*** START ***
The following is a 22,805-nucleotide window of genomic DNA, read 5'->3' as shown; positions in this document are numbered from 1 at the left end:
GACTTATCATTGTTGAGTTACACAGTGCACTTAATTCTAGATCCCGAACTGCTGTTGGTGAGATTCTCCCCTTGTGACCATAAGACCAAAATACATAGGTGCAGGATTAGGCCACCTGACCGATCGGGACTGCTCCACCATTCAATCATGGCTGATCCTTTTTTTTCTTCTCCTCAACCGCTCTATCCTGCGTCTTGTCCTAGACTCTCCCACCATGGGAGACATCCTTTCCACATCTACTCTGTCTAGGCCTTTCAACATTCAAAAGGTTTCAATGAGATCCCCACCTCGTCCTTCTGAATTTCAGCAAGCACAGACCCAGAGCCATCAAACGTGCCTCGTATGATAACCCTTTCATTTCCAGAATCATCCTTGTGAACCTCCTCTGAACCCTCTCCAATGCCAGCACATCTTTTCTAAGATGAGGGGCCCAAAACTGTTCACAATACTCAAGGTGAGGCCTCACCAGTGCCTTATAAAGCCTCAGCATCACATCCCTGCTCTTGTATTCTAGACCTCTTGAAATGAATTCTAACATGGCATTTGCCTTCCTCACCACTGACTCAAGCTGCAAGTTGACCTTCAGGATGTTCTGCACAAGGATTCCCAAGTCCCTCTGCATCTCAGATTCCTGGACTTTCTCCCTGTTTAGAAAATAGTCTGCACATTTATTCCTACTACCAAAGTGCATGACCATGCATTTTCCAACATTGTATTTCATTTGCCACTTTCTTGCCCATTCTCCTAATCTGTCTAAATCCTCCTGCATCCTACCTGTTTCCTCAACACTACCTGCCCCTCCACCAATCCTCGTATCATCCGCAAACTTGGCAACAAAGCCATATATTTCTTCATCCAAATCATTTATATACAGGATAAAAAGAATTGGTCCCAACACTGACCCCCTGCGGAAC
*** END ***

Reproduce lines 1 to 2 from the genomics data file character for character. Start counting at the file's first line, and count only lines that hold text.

The following is a 22,805-nucleotide window of genomic DNA, read 5'->3' as shown; positions in this document are numbered from 1 at the left end:
GACTTATCATTGTTGAGTTACACAGTGCACTTAATTCTAGATCCCGAACTGCTGTTGGTGAGATTCTCCCCTTGTGACCATAAGACCAAAATACATAGGTGCAGGATTAGGCCACCTGACCGATCGGGACTGCTCCACCATTCAATCATGGCTGATCCTTTTTTTTCTTCTCCTCAACCGCTCTATCCTGCGTCTTGTCCTAGACTCTCCCACCATGGGAGACATCCTTTCCACATCTACTCTGTCTAGGCCTTTCAACATTCAAAAGGTTTCAATGAGATCCCCACCTCGTCCTTCTGAATTTCAGCAAGCACAGACCCAGAGCCATCAAACGTGCCTCGTATGATAACCCTTTCATTTCCAGAATCATCCTTGTGAACCTCCTCTGAACCCTCTCCAATGCCAGCACATCTTTTCTAAGATGAGGGGCCCAAAACTGTTCACAATACTCAAGGTGAGGCCTCACCAGTGCCTTATAAAGCCTCAGCATCACATCCCTGCTCTTGTATTCTAGACCTCTTGAAATGAATTCTAACATGGCATTTGCCTTCCTCACCACTGACTCAAGCTGCAAGTTGACCTTCAGGATGTTCTGCACAAGGATTCCCAAGTCCCTCTGCATCTCAGATTCCTGGACTTTCTCCCTGTTTAGAAAATAGTCTGCACATTTATTCCTACTACCAAAGTGCATGACCATGCATTTTCCAACATTGTATTTCATTTGCCACTTTCTTGCCCATTCTCCTAATCTGTCTAAATCCTCCTGCATCCTACCTGTTTCCTCAACACTACCTGCCCCTCCACCAATCCTCGTATCATCCGCAAACTTGGCAACAAAGCCATATATTTCTTCATCCAAATCATTTATATACAGGATAAAAAGAATTGGTCCCAACACTGACCCCCTGCGGAAC